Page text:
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Treasury Secretary Mnuchin Says New $20 Bill Won't Come Out Until 2028


Andrew Jackson is keeping his place on the $20 bill for now. That's according to Treasury Secretary Steven Mnuchin, whose department oversees the design of currency. In its final year, the Obama administration said that a new $20 bill would feature the escaped-slave-turned-abolitionist Harriet Tubman, although Andrew Jackson, war hero, president and slave owner, might stay on the bill somewhere. It would've happened next year, but the administration of the president, who's an Andrew Jackson fan, put it off. NPR's Don Gonyea reports.

DON GONYEA, BYLINE: It has long been clear that the Trump administration was far from enthused about the plan to put Harriet Tubman on the new twenty and replace Andrew Jackson. Candidate Trump was asked about it on NBC's the "Today" show when it was announced in early 2016.


PRESIDENT DONALD TRUMP: I think Harriet Tubman is fantastic. I would love to - I would love to leave Andrew Jackson and see if we can maybe come up with another denomination. Maybe we do the $2 bill or we do another bill.

GONYEA: He then said it was pure political correctness. So yesterday, when Treasury Secretary Steve Mnuchin was testifying before a House committee, Democrat Ayanna Pressley asked him this.


AYANNA PRESSLEY: Will the redesign meet the 2020 deadline, yes or no?

GONYEA: Mnuchin's answer was less than direct.


STEVEN MNUCHIN: So let me comment that the primary reason we've looked at redesigning the currency is for counterfeiting issues.

GONYEA: And he said his focus has been on other denominations of U.S. currency.


MNUCHIN: The ultimate decision on the redesign will most likely be another secretary's down the road.

GONYEA: Meaning it won't be until 2026 or 2028.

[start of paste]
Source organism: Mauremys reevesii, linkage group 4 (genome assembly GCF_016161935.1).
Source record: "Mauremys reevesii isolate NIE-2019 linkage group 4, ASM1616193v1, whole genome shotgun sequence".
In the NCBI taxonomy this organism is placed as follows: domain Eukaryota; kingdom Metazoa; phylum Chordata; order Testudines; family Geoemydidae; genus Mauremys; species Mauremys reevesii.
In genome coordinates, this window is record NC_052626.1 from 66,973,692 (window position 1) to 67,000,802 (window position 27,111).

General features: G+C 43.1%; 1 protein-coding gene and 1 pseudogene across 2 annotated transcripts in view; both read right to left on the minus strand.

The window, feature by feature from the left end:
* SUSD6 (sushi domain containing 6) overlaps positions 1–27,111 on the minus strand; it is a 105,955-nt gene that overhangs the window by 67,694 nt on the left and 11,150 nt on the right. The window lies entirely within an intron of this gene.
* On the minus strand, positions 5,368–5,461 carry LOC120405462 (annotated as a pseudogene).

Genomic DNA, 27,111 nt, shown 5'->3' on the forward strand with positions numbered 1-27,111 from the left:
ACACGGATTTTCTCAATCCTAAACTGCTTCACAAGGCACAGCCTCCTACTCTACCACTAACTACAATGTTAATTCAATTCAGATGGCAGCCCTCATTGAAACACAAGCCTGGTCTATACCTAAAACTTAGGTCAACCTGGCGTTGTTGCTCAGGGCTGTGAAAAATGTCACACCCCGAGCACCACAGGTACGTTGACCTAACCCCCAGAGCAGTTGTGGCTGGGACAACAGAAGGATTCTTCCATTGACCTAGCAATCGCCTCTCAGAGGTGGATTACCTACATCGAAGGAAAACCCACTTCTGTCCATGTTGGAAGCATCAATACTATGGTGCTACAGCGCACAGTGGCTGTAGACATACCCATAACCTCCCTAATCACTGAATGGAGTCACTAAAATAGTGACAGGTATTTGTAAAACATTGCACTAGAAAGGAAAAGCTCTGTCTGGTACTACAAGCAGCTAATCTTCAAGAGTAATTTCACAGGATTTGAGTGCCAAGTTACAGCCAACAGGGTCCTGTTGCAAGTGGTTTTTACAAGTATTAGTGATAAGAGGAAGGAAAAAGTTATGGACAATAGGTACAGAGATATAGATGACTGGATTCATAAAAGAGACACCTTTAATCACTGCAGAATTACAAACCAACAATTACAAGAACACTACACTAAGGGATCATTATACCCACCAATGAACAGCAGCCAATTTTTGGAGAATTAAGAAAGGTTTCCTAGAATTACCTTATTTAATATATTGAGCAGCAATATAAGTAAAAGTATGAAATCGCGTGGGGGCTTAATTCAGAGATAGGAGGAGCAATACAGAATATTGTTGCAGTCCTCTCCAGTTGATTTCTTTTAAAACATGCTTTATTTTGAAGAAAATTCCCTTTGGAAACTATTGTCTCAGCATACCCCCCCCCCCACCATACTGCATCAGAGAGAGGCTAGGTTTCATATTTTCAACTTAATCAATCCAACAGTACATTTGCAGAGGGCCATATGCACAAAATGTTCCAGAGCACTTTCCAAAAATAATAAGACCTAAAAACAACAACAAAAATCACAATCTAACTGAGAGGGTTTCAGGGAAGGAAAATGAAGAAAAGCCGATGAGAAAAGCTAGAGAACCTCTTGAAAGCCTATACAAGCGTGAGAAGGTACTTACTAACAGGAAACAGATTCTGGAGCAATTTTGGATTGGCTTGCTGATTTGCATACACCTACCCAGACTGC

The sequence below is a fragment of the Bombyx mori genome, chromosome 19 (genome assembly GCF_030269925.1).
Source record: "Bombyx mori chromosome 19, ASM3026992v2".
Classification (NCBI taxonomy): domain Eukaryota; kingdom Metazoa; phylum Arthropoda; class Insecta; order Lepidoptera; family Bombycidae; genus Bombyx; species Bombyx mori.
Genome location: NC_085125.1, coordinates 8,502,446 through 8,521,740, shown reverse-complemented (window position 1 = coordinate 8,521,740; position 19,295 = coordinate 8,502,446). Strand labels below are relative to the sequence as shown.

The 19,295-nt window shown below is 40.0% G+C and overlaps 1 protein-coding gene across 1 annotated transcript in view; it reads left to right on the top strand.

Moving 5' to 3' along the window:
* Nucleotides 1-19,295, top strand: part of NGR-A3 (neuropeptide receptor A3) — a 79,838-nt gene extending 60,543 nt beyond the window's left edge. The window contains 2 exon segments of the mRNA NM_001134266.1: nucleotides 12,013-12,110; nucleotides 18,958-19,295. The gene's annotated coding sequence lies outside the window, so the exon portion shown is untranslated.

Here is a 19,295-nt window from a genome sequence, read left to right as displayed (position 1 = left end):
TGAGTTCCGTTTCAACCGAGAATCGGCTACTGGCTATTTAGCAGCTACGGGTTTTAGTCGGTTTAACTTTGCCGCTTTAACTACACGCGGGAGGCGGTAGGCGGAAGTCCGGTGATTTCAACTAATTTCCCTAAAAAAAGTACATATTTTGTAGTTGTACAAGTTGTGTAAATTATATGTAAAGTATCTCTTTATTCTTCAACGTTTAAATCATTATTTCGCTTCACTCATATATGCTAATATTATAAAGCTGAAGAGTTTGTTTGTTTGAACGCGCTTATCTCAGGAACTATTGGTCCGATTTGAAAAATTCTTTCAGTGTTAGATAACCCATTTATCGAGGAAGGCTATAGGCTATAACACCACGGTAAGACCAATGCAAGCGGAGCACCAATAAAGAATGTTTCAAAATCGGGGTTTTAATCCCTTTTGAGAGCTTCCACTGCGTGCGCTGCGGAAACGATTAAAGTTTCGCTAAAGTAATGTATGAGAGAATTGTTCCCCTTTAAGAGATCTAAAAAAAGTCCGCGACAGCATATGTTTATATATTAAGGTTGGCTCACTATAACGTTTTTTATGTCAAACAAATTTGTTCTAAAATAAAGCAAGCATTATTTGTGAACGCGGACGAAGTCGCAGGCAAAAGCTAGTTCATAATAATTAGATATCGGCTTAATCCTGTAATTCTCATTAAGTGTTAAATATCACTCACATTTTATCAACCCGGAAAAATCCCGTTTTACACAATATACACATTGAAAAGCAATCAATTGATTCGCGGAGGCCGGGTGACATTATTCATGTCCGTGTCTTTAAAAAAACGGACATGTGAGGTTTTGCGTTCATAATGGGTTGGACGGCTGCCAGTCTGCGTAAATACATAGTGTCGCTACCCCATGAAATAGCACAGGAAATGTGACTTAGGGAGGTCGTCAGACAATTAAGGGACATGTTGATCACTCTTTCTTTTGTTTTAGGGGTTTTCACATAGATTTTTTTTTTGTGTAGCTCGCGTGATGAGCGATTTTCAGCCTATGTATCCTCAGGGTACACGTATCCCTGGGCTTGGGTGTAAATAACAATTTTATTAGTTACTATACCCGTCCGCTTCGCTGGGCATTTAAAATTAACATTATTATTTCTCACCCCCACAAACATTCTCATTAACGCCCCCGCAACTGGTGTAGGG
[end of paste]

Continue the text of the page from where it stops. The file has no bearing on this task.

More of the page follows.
DAINA RAMEY BERRY: I'm disappointed.

GONYEA: That's Daina Ramey Berry of the University of Texas. She has written extensively about the history of slavery and Harriet Tubman.

BERRY: You know, she freed herself. She served her country. And now she's being disrespected by a current administration who doesn't want to acknowledge the wonderful gift that she brought to this nation.

GONYEA: The planned redesign was timed for next year's 100th anniversary of women's right to vote in the U.S.

Don Gonyea, NPR News, Washington. Transcript provided by NPR, Copyright NPR.

You're most likely to find NPR's Don Gonyea on the road, in some battleground state looking for voters to sit with him at the local lunch spot, the VFW or union hall, at a campaign rally, or at their kitchen tables to tell him what's on their minds. Through countless such conversations over the course of the year, he gets a ground-level view of American elections. Gonyea is NPR's National Political Correspondent, a position he has held since 2010. His reports can be heard on all NPR News programs and at NPR.org. To hear his sound-rich stories is akin to riding in the passenger seat of his rental car, traveling through Iowa or South Carolina or Michigan or wherever, right along with him.